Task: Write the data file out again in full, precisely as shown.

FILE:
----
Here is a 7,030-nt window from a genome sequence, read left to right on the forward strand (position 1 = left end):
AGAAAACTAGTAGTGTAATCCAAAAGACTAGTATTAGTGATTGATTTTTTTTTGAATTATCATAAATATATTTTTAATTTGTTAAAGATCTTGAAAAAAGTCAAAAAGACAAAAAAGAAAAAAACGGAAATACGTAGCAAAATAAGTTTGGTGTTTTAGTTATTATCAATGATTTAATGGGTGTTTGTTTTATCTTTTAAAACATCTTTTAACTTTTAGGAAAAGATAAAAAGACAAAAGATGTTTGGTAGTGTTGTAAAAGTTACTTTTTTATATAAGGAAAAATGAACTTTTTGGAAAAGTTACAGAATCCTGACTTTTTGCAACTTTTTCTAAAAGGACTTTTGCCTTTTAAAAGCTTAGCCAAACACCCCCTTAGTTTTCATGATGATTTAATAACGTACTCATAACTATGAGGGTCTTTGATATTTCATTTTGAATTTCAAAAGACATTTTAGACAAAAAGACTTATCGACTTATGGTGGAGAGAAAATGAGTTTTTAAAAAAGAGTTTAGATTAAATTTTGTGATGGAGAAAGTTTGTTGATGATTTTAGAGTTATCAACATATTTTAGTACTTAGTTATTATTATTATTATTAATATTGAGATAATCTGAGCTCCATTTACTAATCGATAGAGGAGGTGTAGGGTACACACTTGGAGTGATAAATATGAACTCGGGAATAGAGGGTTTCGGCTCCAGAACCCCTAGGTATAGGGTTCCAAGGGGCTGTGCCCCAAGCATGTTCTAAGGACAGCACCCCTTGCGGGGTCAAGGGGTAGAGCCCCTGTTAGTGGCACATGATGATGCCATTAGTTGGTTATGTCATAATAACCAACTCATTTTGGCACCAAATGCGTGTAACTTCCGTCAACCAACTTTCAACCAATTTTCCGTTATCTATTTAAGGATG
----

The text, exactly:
Here is a 7,030-nt window from a genome sequence, read left to right on the forward strand (position 1 = left end):
AGAAAACTAGTAGTGTAATCCAAAAGACTAGTATTAGTGATTGATTTTTTTTTGAATTATCATAAATATATTTTTAATTTGTTAAAGATCTTGAAAAAAGTCAAAAAGACAAAAAAGAAAAAAACGGAAATACGTAGCAAAATAAGTTTGGTGTTTTAGTTATTATCAATGATTTAATGGGTGTTTGTTTTATCTTTTAAAACATCTTTTAACTTTTAGGAAAAGATAAAAAGACAAAAGATGTTTGGTAGTGTTGTAAAAGTTACTTTTTTATATAAGGAAAAATGAACTTTTTGGAAAAGTTACAGAATCCTGACTTTTTGCAACTTTTTCTAAAAGGACTTTTGCCTTTTAAAAGCTTAGCCAAACACCCCCTTAGTTTTCATGATGATTTAATAACGTACTCATAACTATGAGGGTCTTTGATATTTCATTTTGAATTTCAAAAGACATTTTAGACAAAAAGACTTATCGACTTATGGTGGAGAGAAAATGAGTTTTTAAAAAAGAGTTTAGATTAAATTTTGTGATGGAGAAAGTTTGTTGATGATTTTAGAGTTATCAACATATTTTAGTACTTAGTTATTATTATTATTATTAATATTGAGATAATCTGAGCTCCATTTACTAATCGATAGAGGAGGTGTAGGGTACACACTTGGAGTGATAAATATGAACTCGGGAATAGAGGGTTTCGGCTCCAGAACCCCTAGGTATAGGGTTCCAAGGGGCTGTGCCCCAAGCATGTTCTAAGGACAGCACCCCTTGCGGGGTCAAGGGGTAGAGCCCCTGTTAGTGGCACATGATGATGCCATTAGTTGGTTATGTCATAATAACCAACTCATTTTGGCACCAAATGCGTGTAACTTCCGTCAACCAACTTTCAACCAATTTTCCGTTATCTATTTAAGGATG